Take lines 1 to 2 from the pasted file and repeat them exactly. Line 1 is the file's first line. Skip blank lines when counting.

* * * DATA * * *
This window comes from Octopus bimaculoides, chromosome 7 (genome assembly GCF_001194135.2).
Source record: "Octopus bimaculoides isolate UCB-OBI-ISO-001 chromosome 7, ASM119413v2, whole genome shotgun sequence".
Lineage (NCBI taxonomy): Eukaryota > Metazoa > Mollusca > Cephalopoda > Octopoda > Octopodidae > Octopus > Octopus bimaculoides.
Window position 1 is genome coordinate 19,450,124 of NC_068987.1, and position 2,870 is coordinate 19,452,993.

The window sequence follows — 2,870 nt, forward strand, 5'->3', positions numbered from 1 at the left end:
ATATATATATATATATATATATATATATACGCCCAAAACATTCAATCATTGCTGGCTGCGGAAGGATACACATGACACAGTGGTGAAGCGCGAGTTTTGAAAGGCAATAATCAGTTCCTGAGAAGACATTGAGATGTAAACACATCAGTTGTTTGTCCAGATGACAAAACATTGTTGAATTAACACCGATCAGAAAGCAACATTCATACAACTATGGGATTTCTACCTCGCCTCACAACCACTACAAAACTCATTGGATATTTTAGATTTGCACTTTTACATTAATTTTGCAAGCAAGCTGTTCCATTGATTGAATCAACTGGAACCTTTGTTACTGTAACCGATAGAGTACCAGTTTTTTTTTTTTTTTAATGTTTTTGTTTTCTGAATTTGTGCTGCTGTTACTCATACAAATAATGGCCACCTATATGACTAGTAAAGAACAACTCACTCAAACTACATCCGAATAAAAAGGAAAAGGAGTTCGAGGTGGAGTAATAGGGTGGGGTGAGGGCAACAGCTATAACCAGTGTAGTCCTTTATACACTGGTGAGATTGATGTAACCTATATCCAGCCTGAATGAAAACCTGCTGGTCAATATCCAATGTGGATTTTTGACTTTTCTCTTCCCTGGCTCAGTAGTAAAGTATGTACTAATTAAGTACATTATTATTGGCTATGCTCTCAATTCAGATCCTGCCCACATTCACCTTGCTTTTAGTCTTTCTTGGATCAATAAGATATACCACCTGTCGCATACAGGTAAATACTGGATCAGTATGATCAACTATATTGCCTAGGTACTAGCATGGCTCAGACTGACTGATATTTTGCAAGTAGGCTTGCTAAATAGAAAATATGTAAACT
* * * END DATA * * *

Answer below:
This window comes from Octopus bimaculoides, chromosome 7 (genome assembly GCF_001194135.2).
Source record: "Octopus bimaculoides isolate UCB-OBI-ISO-001 chromosome 7, ASM119413v2, whole genome shotgun sequence".